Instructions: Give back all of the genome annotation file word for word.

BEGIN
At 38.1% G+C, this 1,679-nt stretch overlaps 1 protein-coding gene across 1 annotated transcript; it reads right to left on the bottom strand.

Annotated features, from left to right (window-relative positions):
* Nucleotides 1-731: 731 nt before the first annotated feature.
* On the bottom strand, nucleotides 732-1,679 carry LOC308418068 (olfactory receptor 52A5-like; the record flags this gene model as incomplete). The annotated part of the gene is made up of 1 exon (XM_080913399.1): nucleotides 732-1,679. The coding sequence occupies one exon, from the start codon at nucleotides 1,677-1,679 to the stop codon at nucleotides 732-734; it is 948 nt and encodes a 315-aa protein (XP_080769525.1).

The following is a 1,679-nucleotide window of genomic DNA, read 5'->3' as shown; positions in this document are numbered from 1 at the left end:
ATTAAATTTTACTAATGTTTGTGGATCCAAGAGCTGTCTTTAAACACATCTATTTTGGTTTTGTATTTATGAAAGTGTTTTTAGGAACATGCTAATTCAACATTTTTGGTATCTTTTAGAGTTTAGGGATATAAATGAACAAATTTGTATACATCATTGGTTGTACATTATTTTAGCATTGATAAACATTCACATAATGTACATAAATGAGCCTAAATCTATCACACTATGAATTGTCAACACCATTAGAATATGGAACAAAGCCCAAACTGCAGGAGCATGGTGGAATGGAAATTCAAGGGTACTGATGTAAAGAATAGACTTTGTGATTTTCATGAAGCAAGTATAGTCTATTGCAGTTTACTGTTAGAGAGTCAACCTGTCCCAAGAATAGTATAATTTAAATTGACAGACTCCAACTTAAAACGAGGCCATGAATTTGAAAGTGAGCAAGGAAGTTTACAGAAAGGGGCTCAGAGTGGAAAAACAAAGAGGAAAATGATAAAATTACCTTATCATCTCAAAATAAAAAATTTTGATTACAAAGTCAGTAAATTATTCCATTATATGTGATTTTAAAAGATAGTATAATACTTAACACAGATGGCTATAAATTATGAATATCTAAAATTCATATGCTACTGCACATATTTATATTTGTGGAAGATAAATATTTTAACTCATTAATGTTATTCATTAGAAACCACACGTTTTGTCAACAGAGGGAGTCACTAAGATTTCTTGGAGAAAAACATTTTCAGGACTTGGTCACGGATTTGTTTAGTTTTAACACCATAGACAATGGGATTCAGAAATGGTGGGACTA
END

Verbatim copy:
At 38.1% G+C, this 1,679-nt stretch overlaps 1 protein-coding gene across 1 annotated transcript; it reads right to left on the bottom strand.

Annotated features, from left to right (window-relative positions):
* Nucleotides 1-731: 731 nt before the first annotated feature.
* On the bottom strand, nucleotides 732-1,679 carry LOC308418068 (olfactory receptor 52A5-like; the record flags this gene model as incomplete). The annotated part of the gene is made up of 1 exon (XM_080913399.1): nucleotides 732-1,679. The coding sequence occupies one exon, from the start codon at nucleotides 1,677-1,679 to the stop codon at nucleotides 732-734; it is 948 nt and encodes a 315-aa protein (XP_080769525.1).

The following is a 1,679-nucleotide window of genomic DNA, read 5'->3' as shown; positions in this document are numbered from 1 at the left end:
ATTAAATTTTACTAATGTTTGTGGATCCAAGAGCTGTCTTTAAACACATCTATTTTGGTTTTGTATTTATGAAAGTGTTTTTAGGAACATGCTAATTCAACATTTTTGGTATCTTTTAGAGTTTAGGGATATAAATGAACAAATTTGTATACATCATTGGTTGTACATTATTTTAGCATTGATAAACATTCACATAATGTACATAAATGAGCCTAAATCTATCACACTATGAATTGTCAACACCATTAGAATATGGAACAAAGCCCAAACTGCAGGAGCATGGTGGAATGGAAATTCAAGGGTACTGATGTAAAGAATAGACTTTGTGATTTTCATGAAGCAAGTATAGTCTATTGCAGTTTACTGTTAGAGAGTCAACCTGTCCCAAGAATAGTATAATTTAAATTGACAGACTCCAACTTAAAACGAGGCCATGAATTTGAAAGTGAGCAAGGAAGTTTACAGAAAGGGGCTCAGAGTGGAAAAACAAAGAGGAAAATGATAAAATTACCTTATCATCTCAAAATAAAAAATTTTGATTACAAAGTCAGTAAATTATTCCATTATATGTGATTTTAAAAGATAGTATAATACTTAACACAGATGGCTATAAATTATGAATATCTAAAATTCATATGCTACTGCACATATTTATATTTGTGGAAGATAAATATTTTAACTCATTAATGTTATTCATTAGAAACCACACGTTTTGTCAACAGAGGGAGTCACTAAGATTTCTTGGAGAAAAACATTTTCAGGACTTGGTCACGGATTTGTTTAGTTTTAACACCATAGACAATGGGATTCAGAAATGGTGGGACTA